I am always amazed when I hear people say they don’t like hummus. I love it so much, it’s hard for me to understand. It is more than a staple for me; I eat it by the gallon. I pack it in my kids lunches, serve it at parties and use it like mayonnaise! It is one of the foods that I can’t believe is healthy.
Like most things, you can buy it in the grocery store already made or you can make it yourself. I prefer to make it myself because it is so much less expensive and it doesn’t contain all of the preservatives and additives you just don’t need. Commercial hummus is not the hummus that I consider “healthy”. However, if you’re choosing between hummus and french onion dip, of course hummus is better. I am always looking for ways to cut the processing out of my diet and this is really an easy way to do it, so why not make it at home?
The ingredients and methods of preparing hummus vary. I’ll give you my standard recipe below and you can alter it as your tastes prefer. A lot of people don’t like hummus because they don’t like tahini (a paste made from ground, hulled sesame seeds), found in the peanut butter isle of most grocers. You can skip the tahini all together if you’d like (I skip it when I make it for my kids). However, you’ll need to use a little extra olive oil.
Hummus is made by grinding chickpeas (aka garbanzo beans) and a few other ingredients into a creamy spread. Chickpeas are low in saturated fat, sugar and cholesterol. They are a good source of dietary fiber, protein, folate, manganese and copper. 1/4 cup of chickpeas has about 100 calories, 2 grams of fat, 4 grams of fiber (total carbohydrate 8 grams) and 4 grams of protein.
Most people eat hummus using pita bread as a dipper. Since I refrain from wheat, I eat it mostly with cut up veggies or corn tortilla chips. My kids love a mixed veggie sandwich with hummus as the mayo. Hummus is so versatile, you can use it almost anywhere you would normally need a dip or spread. So far, the family favorite dipper at my house is: napa cabbage leaves (the leafy veggie pictured below).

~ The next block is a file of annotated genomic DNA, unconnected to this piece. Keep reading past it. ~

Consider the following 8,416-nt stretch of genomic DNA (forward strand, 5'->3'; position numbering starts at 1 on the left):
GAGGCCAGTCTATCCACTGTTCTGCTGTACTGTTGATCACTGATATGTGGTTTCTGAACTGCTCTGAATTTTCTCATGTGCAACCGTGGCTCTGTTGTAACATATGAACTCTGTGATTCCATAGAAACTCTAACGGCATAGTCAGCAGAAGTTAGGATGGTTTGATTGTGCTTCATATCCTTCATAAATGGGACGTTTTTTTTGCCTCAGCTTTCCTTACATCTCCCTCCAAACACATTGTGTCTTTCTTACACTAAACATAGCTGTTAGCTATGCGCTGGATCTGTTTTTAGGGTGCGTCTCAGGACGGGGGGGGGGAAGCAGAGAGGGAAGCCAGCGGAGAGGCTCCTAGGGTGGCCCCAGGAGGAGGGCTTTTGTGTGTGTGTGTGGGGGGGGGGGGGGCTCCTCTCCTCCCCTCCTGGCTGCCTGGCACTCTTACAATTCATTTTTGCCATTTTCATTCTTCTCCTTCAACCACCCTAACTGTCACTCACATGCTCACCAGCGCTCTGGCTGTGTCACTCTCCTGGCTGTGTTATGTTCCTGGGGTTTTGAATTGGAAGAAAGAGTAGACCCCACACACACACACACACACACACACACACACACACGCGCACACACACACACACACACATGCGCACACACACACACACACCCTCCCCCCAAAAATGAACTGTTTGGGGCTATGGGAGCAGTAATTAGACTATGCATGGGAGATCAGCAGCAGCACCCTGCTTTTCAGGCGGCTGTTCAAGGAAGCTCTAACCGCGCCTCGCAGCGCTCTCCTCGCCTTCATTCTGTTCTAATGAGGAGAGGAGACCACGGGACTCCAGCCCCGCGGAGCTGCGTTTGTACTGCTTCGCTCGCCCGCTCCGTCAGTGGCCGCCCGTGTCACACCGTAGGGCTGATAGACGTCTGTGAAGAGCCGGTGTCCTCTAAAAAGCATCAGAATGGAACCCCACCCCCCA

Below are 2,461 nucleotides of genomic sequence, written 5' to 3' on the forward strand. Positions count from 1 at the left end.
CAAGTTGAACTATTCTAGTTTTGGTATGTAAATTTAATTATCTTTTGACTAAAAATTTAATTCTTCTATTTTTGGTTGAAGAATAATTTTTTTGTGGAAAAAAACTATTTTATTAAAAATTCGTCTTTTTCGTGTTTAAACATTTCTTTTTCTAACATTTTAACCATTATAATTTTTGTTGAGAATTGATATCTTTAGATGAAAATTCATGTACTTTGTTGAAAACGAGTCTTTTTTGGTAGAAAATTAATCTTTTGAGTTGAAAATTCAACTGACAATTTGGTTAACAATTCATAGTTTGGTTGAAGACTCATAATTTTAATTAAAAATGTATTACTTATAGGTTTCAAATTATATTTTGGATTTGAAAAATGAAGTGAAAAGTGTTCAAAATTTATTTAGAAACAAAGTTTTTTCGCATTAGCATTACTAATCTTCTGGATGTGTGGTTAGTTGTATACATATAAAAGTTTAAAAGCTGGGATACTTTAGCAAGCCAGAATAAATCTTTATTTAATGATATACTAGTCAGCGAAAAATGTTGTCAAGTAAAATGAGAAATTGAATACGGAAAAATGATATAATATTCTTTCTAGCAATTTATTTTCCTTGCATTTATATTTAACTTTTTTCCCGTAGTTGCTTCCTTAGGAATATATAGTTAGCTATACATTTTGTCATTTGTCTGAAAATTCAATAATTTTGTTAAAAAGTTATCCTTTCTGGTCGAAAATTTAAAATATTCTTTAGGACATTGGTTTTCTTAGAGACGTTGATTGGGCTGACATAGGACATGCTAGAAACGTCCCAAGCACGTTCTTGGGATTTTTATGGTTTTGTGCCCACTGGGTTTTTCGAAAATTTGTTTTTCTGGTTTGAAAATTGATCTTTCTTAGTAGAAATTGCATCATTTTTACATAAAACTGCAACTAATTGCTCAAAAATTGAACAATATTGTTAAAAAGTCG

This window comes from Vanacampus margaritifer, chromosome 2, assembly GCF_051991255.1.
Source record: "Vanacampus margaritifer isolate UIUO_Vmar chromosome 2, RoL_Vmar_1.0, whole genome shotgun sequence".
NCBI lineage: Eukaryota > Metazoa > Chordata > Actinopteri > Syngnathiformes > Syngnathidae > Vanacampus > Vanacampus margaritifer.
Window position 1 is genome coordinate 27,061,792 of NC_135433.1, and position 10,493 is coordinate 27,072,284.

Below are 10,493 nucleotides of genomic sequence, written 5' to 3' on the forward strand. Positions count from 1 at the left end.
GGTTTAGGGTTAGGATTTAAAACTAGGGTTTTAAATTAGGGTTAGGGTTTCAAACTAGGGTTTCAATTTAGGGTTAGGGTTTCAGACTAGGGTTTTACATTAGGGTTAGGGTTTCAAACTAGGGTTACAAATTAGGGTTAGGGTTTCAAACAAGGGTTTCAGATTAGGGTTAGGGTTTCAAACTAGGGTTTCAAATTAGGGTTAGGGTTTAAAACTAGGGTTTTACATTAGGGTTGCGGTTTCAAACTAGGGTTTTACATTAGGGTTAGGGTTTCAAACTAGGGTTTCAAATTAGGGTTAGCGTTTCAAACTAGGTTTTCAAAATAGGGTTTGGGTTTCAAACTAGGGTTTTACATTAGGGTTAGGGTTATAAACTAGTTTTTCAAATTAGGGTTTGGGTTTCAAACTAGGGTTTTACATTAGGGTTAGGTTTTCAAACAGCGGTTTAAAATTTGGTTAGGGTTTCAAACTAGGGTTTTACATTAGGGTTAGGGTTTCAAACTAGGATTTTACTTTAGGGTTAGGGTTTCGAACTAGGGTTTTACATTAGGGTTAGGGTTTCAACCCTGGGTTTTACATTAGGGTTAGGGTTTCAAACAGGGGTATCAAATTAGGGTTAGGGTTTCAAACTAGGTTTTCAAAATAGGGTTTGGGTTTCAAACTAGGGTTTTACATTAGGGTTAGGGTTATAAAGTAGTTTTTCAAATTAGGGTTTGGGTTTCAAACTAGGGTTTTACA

The photo above is a VERY typical lunch for me with traditional hummus and sun dried tomato hummus. Notice the child’s size plate? It’s on purpose!
Try this basic recipe and make it your own. I suggest trying it with and without the tahini to see which you prefer.
Phat and Fit HUMMUS
2-cans of low sodium, organic chickpeas, drained and rinsed really well
however, cooking your own is best nutritionally, try this method – you will never use canned again
1/4 cup to 1/2 cup of cold water
2 tablespoons to 1/4 cup of tahini (to taste)*
1 tablespoon garlic powder
1 teaspoon kosher salt (optional)
1 tablespoon extra virgin olive oil (optional)
*If you choose not to use tahini, replace with 2 tablespoons of extra virgin olive oil.
Optional add ins: 2 tablespoons of either: sun dried tomatoes, pitted olives, roasted red peppers, jalapeños or green chilies. Or use your imagination!
Process all of the ingredients except the olive oil in a food processor for about 5-7 minutes. Time will vary, but you want a very smooth and creamy mixture when finished. You may have to scrape down the sides of the bowl once or twice. Drizzle the top with the remaining olive oil.
That was your basic recipe, but you can make it to your taste. When I make it for my family, I do not use the tahini at all.